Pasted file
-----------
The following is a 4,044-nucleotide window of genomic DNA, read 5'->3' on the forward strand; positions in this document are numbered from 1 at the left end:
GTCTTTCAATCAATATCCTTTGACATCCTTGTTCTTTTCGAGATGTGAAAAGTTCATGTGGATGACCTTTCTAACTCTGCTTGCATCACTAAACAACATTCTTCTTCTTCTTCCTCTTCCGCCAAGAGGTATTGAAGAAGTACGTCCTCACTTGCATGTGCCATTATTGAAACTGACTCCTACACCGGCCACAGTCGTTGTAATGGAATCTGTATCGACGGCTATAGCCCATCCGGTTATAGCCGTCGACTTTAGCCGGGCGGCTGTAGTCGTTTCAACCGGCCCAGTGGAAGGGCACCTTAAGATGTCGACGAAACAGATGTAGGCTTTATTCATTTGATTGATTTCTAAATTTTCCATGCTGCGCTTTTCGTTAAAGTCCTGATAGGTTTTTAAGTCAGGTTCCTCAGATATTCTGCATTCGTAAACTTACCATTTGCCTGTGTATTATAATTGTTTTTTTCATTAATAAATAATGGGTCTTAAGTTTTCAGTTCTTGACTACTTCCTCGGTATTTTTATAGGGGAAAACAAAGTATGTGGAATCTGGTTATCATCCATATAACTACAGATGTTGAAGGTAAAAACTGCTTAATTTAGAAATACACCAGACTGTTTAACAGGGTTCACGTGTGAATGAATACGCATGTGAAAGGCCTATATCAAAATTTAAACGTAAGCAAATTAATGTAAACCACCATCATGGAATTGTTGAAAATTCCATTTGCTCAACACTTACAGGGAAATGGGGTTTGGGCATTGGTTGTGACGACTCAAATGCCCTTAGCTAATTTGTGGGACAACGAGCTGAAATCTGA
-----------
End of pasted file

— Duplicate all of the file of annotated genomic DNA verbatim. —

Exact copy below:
The following is a 4,044-nucleotide window of genomic DNA, read 5'->3' on the forward strand; positions in this document are numbered from 1 at the left end:
GTCTTTCAATCAATATCCTTTGACATCCTTGTTCTTTTCGAGATGTGAAAAGTTCATGTGGATGACCTTTCTAACTCTGCTTGCATCACTAAACAACATTCTTCTTCTTCTTCCTCTTCCGCCAAGAGGTATTGAAGAAGTACGTCCTCACTTGCATGTGCCATTATTGAAACTGACTCCTACACCGGCCACAGTCGTTGTAATGGAATCTGTATCGACGGCTATAGCCCATCCGGTTATAGCCGTCGACTTTAGCCGGGCGGCTGTAGTCGTTTCAACCGGCCCAGTGGAAGGGCACCTTAAGATGTCGACGAAACAGATGTAGGCTTTATTCATTTGATTGATTTCTAAATTTTCCATGCTGCGCTTTTCGTTAAAGTCCTGATAGGTTTTTAAGTCAGGTTCCTCAGATATTCTGCATTCGTAAACTTACCATTTGCCTGTGTATTATAATTGTTTTTTTCATTAATAAATAATGGGTCTTAAGTTTTCAGTTCTTGACTACTTCCTCGGTATTTTTATAGGGGAAAACAAAGTATGTGGAATCTGGTTATCATCCATATAACTACAGATGTTGAAGGTAAAAACTGCTTAATTTAGAAATACACCAGACTGTTTAACAGGGTTCACGTGTGAATGAATACGCATGTGAAAGGCCTATATCAAAATTTAAACGTAAGCAAATTAATGTAAACCACCATCATGGAATTGTTGAAAATTCCATTTGCTCAACACTTACAGGGAAATGGGGTTTGGGCATTGGTTGTGACGACTCAAATGCCCTTAGCTAATTTGTGGGACAACGAGCTGAAATCTGA